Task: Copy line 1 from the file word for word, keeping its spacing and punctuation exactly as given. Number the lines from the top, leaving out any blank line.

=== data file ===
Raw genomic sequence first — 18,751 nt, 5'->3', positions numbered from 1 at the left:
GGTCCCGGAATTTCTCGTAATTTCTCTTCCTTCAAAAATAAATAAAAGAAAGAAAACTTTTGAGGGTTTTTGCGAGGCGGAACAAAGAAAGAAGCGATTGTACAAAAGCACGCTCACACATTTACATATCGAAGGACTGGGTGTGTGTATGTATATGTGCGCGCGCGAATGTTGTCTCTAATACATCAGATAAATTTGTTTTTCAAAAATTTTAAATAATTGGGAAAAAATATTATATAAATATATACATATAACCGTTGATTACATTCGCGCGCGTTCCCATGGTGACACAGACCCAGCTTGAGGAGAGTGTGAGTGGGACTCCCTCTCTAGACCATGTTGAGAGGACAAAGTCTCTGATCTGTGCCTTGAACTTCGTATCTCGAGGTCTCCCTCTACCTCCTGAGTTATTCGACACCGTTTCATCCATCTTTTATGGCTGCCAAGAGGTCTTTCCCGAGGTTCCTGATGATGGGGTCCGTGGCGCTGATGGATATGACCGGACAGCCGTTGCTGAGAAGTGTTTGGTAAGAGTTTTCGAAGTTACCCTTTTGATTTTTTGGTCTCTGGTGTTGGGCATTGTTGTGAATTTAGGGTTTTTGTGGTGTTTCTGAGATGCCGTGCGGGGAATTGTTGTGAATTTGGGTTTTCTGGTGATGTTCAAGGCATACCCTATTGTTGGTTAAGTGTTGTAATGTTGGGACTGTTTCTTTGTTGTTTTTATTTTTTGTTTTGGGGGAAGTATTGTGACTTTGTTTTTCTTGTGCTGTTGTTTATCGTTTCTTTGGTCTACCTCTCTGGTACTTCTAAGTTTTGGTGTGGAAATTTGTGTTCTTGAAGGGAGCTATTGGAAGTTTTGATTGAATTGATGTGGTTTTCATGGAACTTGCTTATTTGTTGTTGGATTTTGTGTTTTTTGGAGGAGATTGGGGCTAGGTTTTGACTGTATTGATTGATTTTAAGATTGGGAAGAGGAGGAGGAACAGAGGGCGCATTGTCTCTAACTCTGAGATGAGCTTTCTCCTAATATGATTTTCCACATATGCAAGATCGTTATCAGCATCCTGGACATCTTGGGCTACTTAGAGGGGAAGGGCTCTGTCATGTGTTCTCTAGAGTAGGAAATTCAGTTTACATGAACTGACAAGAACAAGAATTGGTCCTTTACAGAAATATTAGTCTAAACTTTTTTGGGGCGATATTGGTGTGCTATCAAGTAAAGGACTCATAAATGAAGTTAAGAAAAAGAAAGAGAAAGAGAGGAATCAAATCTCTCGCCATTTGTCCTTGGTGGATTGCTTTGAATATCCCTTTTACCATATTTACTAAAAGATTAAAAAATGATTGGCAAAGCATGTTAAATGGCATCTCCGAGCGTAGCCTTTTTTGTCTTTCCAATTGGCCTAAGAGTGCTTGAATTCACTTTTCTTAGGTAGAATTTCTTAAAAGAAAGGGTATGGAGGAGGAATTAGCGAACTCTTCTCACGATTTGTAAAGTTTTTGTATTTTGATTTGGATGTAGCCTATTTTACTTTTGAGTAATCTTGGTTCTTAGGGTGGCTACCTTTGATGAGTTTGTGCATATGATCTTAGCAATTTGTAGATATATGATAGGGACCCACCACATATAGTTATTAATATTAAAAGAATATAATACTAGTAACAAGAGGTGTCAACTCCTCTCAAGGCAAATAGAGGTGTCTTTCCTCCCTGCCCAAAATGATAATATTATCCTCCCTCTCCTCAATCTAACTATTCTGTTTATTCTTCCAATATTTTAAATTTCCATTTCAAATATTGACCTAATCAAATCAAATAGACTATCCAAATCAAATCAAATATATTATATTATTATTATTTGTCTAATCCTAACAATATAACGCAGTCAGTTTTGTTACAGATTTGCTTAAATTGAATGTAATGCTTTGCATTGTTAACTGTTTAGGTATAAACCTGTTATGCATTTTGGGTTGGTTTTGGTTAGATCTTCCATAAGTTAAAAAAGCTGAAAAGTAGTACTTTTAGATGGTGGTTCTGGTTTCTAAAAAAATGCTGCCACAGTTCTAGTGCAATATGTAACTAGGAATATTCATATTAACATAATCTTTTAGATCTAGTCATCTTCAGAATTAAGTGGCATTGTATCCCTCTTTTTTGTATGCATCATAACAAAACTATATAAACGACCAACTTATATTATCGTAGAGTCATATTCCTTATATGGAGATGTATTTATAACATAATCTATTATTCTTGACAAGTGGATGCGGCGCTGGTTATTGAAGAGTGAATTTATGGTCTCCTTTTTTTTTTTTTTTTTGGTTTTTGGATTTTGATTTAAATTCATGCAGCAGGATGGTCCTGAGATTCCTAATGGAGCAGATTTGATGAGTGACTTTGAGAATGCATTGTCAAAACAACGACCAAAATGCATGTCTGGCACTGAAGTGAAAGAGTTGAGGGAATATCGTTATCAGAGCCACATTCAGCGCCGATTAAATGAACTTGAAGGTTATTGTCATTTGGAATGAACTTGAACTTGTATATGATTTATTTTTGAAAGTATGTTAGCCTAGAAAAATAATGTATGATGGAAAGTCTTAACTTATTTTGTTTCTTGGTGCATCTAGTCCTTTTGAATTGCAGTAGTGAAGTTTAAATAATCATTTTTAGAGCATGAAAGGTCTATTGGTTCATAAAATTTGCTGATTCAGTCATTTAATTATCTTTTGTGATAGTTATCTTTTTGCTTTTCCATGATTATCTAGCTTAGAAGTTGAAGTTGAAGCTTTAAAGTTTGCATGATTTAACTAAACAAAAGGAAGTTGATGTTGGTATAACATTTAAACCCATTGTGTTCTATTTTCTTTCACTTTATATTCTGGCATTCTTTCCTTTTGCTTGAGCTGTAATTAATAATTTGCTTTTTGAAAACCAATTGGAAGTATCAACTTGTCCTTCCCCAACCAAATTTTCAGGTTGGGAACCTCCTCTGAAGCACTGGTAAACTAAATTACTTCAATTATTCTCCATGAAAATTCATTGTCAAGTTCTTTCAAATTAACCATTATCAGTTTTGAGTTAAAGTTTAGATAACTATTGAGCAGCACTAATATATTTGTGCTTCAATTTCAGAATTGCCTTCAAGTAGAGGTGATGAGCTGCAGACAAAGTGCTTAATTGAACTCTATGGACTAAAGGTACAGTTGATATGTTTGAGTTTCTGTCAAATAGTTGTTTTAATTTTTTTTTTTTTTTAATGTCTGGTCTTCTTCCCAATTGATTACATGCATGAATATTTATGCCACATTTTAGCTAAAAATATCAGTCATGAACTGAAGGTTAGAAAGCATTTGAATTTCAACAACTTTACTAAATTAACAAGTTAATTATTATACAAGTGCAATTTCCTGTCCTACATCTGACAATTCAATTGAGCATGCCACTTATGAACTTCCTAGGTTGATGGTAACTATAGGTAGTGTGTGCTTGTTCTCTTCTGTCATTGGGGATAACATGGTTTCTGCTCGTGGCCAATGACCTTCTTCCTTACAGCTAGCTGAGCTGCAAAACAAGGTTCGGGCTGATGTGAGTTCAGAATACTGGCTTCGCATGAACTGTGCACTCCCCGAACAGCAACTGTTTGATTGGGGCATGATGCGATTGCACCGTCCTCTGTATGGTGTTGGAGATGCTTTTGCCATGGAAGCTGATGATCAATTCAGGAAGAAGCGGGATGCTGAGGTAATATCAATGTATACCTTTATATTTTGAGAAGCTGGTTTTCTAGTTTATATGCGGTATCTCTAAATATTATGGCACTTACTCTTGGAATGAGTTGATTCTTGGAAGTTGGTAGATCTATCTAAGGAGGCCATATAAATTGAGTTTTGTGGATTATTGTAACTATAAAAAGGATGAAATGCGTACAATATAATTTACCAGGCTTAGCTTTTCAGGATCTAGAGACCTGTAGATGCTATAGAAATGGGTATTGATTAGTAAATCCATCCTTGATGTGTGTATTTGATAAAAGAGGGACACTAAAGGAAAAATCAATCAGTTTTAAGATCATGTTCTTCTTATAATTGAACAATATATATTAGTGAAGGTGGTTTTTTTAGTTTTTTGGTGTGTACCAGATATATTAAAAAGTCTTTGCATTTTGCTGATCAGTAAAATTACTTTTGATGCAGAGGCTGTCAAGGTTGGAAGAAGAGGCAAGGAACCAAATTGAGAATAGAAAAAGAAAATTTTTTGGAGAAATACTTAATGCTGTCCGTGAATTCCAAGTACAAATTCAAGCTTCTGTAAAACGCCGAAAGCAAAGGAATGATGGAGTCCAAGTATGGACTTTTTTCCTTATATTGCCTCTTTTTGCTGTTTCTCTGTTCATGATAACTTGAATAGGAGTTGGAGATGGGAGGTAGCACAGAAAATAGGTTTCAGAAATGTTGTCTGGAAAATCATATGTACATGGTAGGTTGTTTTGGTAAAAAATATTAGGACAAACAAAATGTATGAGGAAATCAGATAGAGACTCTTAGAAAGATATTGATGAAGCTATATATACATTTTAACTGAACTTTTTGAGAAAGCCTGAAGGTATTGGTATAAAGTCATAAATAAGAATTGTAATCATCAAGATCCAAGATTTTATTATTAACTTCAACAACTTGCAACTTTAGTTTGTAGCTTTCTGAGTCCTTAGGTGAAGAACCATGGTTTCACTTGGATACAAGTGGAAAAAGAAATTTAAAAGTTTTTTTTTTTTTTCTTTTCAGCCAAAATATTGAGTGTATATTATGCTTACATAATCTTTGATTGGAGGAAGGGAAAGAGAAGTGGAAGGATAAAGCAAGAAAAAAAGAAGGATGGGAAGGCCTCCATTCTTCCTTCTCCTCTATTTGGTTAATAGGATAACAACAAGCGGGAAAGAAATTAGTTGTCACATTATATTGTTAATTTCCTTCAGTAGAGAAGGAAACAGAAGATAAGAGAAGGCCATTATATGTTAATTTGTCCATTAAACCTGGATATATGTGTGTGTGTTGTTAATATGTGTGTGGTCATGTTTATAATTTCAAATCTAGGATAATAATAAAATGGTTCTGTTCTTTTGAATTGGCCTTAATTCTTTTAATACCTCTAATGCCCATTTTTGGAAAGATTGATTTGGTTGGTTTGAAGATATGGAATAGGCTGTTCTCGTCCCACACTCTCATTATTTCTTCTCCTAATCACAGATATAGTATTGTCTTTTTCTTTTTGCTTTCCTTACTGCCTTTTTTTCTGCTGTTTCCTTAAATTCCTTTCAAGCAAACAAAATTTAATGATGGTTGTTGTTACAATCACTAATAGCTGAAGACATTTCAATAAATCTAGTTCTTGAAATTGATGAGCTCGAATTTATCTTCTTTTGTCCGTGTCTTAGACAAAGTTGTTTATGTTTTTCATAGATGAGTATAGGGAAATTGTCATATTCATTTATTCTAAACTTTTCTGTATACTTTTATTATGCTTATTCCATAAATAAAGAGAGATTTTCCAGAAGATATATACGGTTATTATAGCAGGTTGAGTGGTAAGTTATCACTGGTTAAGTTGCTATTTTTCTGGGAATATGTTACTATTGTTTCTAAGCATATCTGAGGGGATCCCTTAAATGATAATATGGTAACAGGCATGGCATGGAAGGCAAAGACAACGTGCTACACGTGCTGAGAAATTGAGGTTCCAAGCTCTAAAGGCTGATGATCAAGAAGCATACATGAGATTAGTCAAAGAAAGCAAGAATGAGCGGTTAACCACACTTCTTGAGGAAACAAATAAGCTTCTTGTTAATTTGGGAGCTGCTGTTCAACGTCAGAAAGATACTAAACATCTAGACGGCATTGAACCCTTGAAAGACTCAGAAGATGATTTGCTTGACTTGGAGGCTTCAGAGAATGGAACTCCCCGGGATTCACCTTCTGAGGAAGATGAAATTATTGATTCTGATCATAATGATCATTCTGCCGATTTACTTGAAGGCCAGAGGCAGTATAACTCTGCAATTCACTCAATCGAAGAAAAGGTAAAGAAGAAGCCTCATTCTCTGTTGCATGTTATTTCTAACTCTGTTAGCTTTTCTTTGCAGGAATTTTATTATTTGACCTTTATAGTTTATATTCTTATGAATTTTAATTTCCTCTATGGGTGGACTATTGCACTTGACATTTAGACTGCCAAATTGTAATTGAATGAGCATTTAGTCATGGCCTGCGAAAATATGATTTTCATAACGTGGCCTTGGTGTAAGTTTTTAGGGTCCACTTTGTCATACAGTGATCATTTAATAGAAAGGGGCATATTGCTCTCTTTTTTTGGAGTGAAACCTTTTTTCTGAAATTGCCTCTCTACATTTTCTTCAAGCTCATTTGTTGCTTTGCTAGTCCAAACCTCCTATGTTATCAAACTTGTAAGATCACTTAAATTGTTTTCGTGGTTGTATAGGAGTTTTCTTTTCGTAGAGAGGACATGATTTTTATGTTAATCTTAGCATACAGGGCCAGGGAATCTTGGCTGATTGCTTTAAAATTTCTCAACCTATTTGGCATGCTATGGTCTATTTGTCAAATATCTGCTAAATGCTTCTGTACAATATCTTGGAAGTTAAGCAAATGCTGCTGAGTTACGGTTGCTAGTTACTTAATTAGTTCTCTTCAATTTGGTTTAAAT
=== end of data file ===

Raw genomic sequence first — 18,751 nt, 5'->3', positions numbered from 1 at the left: